fire doors, siding shingles, etc. will not release asbestos fibers unless they are disturbed
or damaged in some way. If an asbestos ceiling tile is drilled or broken, for example, it
may release fibers into the air. If it is left alone and not disturbed, it will not.
Asbestos pipe and boiler insulation does not present a
hazard unless the protective canvas covering is cut or
damaged in such a way that the asbestos underneath is
actually exposed to the air.
Damage and deterioration will increase the friability of asbestos-containing materials.
Water damage, continual vibration, aging, and physical impact such as drilling, grinding,
buffing, cutting, sawing, or striking can break the materials down making fiber release
Because it is so hard to destroy asbestos fibers, the body cannot break them down or
remove them once they are lodged in lung or body tissues. They remain in place where
they can cause disease.
There are three primary diseases associated with asbestos exposure:
Asbestosis is a serious, chronic, non-cancerous respiratory disease. Inhaled asbestos
fibers aggravate lung tissues, which causes them to scar. Symptoms of asbestosis include
shortness of breath and a dry crackling sound in the lungs while inhaling. In its advanced
stages, the disease may cause cardiac failure.
There is no effective treatment for asbestosis; the disease is usually disabling or fatal. The
risk of asbestosis is minimal for those who do not work with asbestos; the disease is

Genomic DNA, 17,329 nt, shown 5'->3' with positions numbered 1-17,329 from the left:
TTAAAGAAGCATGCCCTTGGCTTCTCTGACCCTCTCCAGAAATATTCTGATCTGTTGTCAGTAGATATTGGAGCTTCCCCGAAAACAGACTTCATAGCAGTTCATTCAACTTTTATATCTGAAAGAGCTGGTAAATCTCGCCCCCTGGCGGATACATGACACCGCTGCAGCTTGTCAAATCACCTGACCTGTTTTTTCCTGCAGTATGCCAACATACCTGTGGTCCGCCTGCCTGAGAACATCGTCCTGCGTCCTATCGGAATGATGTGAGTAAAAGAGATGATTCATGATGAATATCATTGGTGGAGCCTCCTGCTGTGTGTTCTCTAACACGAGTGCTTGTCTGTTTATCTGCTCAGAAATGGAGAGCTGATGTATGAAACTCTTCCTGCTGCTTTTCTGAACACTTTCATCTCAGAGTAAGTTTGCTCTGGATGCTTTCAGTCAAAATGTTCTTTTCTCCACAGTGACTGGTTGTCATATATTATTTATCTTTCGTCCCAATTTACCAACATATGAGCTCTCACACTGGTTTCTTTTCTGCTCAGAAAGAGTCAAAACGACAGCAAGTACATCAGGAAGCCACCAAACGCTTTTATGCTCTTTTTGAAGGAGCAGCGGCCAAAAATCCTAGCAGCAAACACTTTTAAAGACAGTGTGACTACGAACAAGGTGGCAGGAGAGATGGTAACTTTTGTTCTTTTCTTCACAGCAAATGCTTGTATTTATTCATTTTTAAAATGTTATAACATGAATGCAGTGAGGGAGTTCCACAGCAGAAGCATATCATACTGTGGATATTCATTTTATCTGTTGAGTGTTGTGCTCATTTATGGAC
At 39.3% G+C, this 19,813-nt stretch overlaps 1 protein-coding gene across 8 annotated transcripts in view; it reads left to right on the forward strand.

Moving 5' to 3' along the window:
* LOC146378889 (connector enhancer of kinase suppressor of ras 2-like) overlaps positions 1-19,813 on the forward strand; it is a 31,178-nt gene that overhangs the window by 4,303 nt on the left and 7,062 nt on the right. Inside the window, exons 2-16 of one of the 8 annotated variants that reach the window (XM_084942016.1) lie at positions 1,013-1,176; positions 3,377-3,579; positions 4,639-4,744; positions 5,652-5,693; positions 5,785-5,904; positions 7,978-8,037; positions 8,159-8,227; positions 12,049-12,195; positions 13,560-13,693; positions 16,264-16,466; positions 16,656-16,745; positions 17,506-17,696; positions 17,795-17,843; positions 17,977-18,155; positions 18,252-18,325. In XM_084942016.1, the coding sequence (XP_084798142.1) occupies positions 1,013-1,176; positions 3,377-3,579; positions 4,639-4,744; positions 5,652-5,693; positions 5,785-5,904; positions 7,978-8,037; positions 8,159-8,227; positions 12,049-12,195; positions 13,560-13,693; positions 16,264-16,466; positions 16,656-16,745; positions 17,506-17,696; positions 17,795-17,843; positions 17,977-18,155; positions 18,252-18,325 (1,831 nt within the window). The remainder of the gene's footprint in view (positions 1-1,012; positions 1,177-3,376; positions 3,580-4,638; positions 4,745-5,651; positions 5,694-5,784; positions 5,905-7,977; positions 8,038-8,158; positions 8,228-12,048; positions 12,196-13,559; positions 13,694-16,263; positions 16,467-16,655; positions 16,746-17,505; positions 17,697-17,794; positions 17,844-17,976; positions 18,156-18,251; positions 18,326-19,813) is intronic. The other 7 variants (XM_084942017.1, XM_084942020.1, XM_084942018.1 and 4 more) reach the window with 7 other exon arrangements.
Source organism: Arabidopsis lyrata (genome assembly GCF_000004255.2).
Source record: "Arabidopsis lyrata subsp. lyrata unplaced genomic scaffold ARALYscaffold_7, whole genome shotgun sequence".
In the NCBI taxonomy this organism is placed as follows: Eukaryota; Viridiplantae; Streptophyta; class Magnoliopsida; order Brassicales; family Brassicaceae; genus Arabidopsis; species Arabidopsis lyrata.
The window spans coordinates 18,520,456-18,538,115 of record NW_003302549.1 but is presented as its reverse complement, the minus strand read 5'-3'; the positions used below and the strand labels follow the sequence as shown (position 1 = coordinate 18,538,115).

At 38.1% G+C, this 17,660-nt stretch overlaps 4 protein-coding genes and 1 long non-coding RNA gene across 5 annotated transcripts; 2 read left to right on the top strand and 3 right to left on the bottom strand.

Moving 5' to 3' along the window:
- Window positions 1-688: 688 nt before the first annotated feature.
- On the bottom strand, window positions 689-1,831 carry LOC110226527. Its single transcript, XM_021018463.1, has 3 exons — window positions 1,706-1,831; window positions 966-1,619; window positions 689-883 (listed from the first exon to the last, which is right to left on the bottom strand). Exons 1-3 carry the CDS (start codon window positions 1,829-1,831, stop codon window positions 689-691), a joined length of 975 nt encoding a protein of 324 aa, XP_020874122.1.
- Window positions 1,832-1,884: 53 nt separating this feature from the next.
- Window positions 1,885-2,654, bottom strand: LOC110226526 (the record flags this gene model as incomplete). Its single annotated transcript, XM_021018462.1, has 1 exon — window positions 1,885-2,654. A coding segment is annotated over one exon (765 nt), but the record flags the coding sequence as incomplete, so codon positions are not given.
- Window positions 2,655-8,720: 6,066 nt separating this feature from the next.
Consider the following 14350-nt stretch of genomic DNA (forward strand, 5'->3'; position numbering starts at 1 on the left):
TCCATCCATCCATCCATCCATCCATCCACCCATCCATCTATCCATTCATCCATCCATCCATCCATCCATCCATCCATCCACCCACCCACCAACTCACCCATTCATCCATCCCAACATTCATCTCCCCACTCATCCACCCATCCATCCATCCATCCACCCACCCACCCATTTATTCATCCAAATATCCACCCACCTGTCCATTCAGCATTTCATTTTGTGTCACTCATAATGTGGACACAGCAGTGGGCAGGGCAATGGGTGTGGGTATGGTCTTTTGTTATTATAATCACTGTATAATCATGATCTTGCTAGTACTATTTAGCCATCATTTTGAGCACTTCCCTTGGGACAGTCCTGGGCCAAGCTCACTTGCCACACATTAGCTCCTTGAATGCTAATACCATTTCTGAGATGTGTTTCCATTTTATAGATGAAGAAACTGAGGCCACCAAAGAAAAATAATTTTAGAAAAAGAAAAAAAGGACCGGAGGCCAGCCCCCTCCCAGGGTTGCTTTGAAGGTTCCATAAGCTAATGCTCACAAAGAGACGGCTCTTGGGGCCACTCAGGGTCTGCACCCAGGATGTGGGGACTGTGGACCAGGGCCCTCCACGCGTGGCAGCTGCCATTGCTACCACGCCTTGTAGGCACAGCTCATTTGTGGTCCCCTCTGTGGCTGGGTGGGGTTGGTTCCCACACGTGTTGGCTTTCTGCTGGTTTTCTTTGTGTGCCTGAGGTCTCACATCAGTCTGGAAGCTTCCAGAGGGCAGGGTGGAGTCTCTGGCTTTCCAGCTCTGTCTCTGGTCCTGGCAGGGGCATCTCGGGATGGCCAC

rarely caused by neighborhood or family exposure. Those who renovate or demolish
buildings that contain asbestos may be at significant risk, depending on the nature of the
exposure and precautions taken.
Lung cancer causes the largest number of deaths related to asbestos exposure. The
incidence of lung cancer in people who are directly involved in the mining, milling,
manufacturing and use of asbestos and its products is much higher than in the general
population. The most common symptoms of lung cancer are coughing and a change in
breathing. Other symptoms include shortness of breath, persistent chest pains, hoarseness,
People who have been exposed to asbestos and are also exposed to some other carcinogen
-- such as cigarette smoke -- have a significantly greater risk of developing lung cancer
than people who have only been exposed to asbestos. One study found that asbestos
workers who smoke are about 90 times more likely to develop lung cancer than people
who neither smoke nor have been exposed to asbestos.
Mesothelioma is a rare form of cancer which most often occurs in the thin membrane
lining of the lungs, chest, abdomen, and (rarely) heart. About 200 cases are diagnosed
each year in the United States. Virtually all cases of mesothelioma are linked with
asbestos exposure. Approximately 2 percent of all miners and textile workers who work
with asbestos, and 10 percent of all workers who were involved in the manufacture of
asbestos-containing gas masks, contract mesothelioma.
People who work in asbestos mines, asbestos mills and factories, and shipyards that use
asbestos, as well as people who manufacture and install asbestos insulation, have an
increased risk of mesothelioma. So do people who live with asbestos workers, near
asbestos mining areas, near asbestos product factories or near shipyards where use of
asbestos has produced large quantities of airborne asbestos fibers.
Evidence suggests that cancers in the esophagus, larynx, oral cavity, stomach, colon and